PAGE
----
With the news that the latest generation of Apple iPhones will be able to scan NFC tags out of the box without an additional NFC app, 2019 looks like it might be a groundbreaking year for NFC. Here at Seritag, we come across hundreds of great NFC projects and the scope and quantity of applications is constantly growing.
Therefore, and because everyone likes a good top ten, Seritag have put together our thoughts on 2019’s top ten uses for NFC tags. The top ten isn’t in order and it certainly doesn’t define the limits of using NFC tags. However, we’ve tried to consider the most significant market areas where NFC tags will make their mark over the next year.
1. Object Identification
With object identification, NFC tags are used on items that may not immediately or easily be identified from other similar objects.
An example might be estate agents using NFC tags to identify keys or an IT data centre technician using NFC tags to identify cable routing. Many of these functions will have been previously undertaken with written tags. The difference is that the NFC tags can connect to the cloud to allow connected data such as when the keys were last used and who took them. Or, in the example of cable routing, the last time it was checked.
There’s three simple reasons why NFC works better than other solutions. Firstly, the near field contactless technology allows a more precise object identification than RFID without the visual alignment requirements that come with QR Codes. Secondly, because scanning is realtime and data on the object accessed via the internet is immediate and extensive, the ability to track and trace is faster and simpler. Thirdly, the accuracy of using a microchip label is significantly higher than using written codes.
The quantity of projects, applications and tags being used within object identification is increasing quickly and we think 2019 will become a breakthrough year.
2. Bluetooth Pairing With NFC
We accept that in many cases with Bluetooth pairing the ‘tag’ is more likely to be an electronic circuit board than a typical NFC sticker, but we’ll include on the list because it acts like an NFC tag and you could use a simple NFC for Bluetooth pairing.
So how does Bluetooth Pairing works
An NFC tag (or circuit board pretending to be a tag) is contained inside the electronic product. At the moment, that’s likely to be a pair of headphones, a wireless printer or a camera. A user can scan the tag with their phone and the NFC tag passes the Bluetooth address instantly, initiating the connection. Technically, this is called a handover process because the NFC is simply acting as a simple way of allowing a Bluetooth connection between the phone and the target device.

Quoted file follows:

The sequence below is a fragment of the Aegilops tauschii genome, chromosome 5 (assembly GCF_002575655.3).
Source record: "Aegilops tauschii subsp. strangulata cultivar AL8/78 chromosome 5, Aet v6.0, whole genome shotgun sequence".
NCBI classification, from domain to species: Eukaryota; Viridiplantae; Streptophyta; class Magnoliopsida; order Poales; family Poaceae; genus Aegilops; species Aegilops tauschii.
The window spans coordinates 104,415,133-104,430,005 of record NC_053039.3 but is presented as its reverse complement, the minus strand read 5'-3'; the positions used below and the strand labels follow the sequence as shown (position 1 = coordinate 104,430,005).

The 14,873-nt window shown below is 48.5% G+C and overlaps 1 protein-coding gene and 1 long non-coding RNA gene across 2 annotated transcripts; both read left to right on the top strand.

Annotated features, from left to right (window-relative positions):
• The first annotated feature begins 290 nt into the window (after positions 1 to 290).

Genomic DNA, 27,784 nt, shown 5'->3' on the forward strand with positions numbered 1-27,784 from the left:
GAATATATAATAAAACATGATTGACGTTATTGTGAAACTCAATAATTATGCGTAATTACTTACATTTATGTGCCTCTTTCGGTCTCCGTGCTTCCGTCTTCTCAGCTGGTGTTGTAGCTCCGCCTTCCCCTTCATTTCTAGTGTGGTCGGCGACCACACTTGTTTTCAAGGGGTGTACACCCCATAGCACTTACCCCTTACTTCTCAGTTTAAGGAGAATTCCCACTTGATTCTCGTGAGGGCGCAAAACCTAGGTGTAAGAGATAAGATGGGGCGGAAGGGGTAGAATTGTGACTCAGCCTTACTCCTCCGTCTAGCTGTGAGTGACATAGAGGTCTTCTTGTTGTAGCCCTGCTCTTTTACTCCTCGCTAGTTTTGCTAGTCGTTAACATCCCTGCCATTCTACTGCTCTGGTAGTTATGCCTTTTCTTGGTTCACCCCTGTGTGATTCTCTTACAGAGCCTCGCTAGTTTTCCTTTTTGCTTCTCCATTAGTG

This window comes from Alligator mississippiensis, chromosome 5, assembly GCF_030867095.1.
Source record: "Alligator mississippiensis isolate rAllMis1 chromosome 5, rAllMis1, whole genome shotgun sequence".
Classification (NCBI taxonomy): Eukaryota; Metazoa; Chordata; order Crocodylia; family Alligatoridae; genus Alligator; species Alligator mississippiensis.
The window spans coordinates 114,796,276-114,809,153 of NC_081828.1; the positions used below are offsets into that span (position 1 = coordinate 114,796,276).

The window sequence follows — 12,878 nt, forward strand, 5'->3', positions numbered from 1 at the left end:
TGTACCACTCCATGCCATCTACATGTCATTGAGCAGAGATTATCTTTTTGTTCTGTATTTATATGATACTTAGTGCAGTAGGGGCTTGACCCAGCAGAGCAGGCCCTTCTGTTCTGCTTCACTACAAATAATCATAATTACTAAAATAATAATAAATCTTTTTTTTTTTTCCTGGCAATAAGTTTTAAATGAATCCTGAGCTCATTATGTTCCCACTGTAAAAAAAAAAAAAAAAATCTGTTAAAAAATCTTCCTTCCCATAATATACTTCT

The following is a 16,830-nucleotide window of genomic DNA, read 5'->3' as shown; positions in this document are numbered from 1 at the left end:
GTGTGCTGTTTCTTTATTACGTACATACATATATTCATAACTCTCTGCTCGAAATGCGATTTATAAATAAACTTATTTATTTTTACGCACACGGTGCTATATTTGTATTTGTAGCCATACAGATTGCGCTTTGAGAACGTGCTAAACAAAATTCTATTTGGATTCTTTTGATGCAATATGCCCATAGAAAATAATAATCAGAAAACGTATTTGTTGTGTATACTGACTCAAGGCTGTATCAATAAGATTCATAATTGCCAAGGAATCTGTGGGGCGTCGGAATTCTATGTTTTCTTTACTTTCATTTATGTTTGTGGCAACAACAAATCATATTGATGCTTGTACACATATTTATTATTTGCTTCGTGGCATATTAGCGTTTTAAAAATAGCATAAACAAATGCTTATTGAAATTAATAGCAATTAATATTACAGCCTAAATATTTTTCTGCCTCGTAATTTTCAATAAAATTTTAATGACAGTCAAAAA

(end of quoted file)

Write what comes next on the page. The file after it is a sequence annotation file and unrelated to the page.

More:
Why Bluetooth Pairing makes the top 10
Of course, this isn’t new at all. NFC pairing has been available for many years on many devices. However, in the past, the only phones can actually use the tech were Android, Windows and Blackberries. In the last year, Apple has gradually enabled NFC tag reading on the iPhone which in turn has allowed Bluetooth pairing. Which means that, while it only works on the latest phones, there’s nothing to stop manufacturers putting NFC tags into their products to allow quick and easy Bluetooth pairing. In fact, you can now even find a little NFC logo in your Cadillac.
Aren’t Bluetooth and NFC competitive technologies ?
No. NFC is an object level connection technology and Bluetooth is an area level connection technology. NFC is designed as a temporary data transfer method where Bluetooth is designed as a permanent data transfer method. Their use cases are quite different and it’s exactly the reason why they work so well together for Bluetooth Pairing. You know exactly which object you are trying to connect to because you’ll be right next to it to scan the NFC Tag.
3. Product Information
We could write a book on the number of different ways NFC tags can be used for product identification but needless to say, it’s right up there in the top ten.
To be clear on the definition, NFC.Today divide the use of NFC tags within products into three sections – product identification, production information and product authentication. While it’s quite possible for an NFC tag to do all three at the same time, each serves a unique function. Product identification is about identifying a specific, perhaps unique, object which might look very similar or identical to something else. Product information is about allowing access to information about a product which might be shared across others.
NFC product information examples